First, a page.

BJT Cutoff Frequency and Capacitance:
Device Cutoff Frequency – All transistors have junction capacitances. The junction capacitances and the transit time of charge carriers through the semiconductor material limit the high frequency performance of the device. This limitation is expressed as a cutoff frequency (fα), which is the frequency at which the transistor current gain falls to 0.707 of its gain at low and medium frequencies. The BJT Cutoff Frequency and Capacitance can be expressed in two ways,
- the common emitter cutofff frequency fαe, and
- the common base cutoff frequency (fαb).
fαe is the frequency at which the common emitter current gain (hfe), falls to 0.707 x (mid-frequency hfe). fαb is the frequency at which the common base current gain (hfb) falls to 0.707 x (mid-frequency hfb). It can be shown that,
Equation 8-7 shows that fαb can be identified as the current-gainbandwidth product, or total bandwidth (fT). This is the designation used on many transistor data sheets. The data sheet portion in Fig. 8-6 shows that fT is 250 MHz for a 2N3903 and 300 MHz for a 2N3904.
As already discussed, all BJTs have BJT Cutoff Frequency and Capacitance. These are identified as the base-collector capacitance (Cbc) and the base-emitter capacitance (Cbe), (see Fig. 8-7). The device data sheet portion in Fig. 8-8 shows that the capacitances are usually listed as an output capacitance (Cobol, which is the same as Cbc, and an input capacitance (Cibo) which corresponds to Cbe. It should be noted that in both cases, the capacitance values are specified for reverse-biased junctions with zero current levels. Cobo varies when VCB is altered, however, the changes are usually a maximum of approximately ±3 pF. Cibo changes substantially from the specified capacitance when the base-emitter junction is forward biased, (as it always is for linear BJT operation).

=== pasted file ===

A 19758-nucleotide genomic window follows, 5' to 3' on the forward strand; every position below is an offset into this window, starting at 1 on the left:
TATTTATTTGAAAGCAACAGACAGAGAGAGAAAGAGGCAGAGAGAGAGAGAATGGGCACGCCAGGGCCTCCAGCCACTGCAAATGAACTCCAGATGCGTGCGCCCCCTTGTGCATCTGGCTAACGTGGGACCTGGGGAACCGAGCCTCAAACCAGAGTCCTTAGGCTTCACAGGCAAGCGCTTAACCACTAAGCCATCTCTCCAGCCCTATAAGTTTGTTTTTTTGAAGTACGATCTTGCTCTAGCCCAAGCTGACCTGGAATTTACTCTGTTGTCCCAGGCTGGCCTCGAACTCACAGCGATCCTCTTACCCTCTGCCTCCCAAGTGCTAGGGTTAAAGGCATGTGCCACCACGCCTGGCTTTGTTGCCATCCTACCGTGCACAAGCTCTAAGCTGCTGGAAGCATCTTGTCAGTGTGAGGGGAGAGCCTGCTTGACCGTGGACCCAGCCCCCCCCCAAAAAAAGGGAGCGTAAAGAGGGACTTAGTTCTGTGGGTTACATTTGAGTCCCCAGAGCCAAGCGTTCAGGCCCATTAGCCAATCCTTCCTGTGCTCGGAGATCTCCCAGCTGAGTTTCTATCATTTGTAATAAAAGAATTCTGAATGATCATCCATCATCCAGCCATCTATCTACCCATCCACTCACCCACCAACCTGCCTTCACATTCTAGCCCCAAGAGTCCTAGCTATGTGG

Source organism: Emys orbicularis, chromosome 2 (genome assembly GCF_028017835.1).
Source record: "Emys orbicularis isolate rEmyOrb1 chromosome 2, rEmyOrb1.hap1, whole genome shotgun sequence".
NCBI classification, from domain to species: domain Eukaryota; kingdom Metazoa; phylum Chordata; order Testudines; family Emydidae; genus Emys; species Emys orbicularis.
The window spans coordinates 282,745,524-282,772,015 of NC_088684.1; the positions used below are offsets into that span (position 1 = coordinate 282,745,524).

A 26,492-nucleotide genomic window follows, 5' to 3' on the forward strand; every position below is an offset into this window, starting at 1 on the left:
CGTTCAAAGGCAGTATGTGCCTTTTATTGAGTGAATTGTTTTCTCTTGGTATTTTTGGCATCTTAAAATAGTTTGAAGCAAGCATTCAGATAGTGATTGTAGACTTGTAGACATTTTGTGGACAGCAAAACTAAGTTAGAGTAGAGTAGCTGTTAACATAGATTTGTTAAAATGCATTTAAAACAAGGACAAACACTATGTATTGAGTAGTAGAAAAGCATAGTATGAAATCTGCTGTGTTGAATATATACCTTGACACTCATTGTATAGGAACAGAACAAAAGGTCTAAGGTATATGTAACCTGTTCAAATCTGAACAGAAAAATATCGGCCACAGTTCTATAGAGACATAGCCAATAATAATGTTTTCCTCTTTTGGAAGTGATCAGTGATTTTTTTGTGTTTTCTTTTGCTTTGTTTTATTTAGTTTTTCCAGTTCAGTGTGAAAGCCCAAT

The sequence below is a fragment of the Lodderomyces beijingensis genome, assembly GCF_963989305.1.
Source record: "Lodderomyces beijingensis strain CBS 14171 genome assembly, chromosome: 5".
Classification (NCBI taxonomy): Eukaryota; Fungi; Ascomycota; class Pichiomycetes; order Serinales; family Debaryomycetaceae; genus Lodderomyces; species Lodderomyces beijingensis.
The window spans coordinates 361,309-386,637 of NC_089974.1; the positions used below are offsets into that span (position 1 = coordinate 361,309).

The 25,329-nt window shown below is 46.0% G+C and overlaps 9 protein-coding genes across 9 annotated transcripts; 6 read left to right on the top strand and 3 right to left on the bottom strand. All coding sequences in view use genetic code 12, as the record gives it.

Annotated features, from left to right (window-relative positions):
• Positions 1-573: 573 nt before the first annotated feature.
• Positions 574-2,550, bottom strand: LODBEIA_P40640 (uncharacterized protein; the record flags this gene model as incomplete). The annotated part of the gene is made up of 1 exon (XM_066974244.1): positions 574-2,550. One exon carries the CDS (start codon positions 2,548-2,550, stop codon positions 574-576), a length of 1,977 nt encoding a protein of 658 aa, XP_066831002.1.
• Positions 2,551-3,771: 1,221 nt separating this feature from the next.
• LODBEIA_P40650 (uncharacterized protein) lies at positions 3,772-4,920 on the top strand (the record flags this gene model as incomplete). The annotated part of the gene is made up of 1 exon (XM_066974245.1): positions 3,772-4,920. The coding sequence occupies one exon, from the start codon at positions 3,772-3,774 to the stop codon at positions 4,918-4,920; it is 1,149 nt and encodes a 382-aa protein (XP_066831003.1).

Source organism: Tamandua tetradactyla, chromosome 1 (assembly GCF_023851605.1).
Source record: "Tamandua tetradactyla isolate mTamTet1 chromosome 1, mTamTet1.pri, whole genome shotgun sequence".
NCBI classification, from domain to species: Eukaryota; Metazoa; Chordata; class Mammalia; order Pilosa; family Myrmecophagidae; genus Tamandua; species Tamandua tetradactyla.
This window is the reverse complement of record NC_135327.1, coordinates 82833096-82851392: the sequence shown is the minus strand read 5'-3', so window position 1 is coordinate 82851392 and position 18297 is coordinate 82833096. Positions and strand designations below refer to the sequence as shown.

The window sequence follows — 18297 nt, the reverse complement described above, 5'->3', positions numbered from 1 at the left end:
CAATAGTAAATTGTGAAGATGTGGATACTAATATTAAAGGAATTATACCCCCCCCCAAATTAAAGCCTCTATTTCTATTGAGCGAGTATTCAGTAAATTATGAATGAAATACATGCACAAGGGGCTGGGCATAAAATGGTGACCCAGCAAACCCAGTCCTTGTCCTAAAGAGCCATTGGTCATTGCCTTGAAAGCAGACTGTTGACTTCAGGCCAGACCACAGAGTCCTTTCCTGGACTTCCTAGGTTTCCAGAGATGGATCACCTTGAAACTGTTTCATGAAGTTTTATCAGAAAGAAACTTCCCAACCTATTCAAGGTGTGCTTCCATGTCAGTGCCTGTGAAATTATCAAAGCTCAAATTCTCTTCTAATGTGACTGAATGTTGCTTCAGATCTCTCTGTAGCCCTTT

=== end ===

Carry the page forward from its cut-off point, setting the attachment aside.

When an emitter current flows across the BE junction, there is a diffusion capacitance at the junction. This is directly proportional to the current level. It can be shown that,
Figure 8-9 shows an input signal (+ΔVi) applied to the base of a transistor connected in CE configuration. If the circuit voltage amplification is -Av, then the collector voltage change is,
Note that, because of the phase reversal between input and output, the collector voltage is reduced by (Av ΔVi) when the base voltage is increased by ΔVi. The increase in VB and decrease in VC results in a total collector-base voltage reduction of,
Therefore, “looking into” the base, the collector-base capacitance appears to be (1 + Av)Cbc. So, the capacitance is amplified by a factor of (1 + Av). This is known as the Miller effect.
The total input capacitance (Cin) to the transistor is (1 + Av)Cbc in parallel with the base-emitter capacitance (Cbe);
It should be noted that the Miller effect occurs only with amplifiers that have a 180° phase shift between input and output, (an inverting amplifier). Consequently, it occurs with CE circuits, but not with CB and emitter follower and circuits.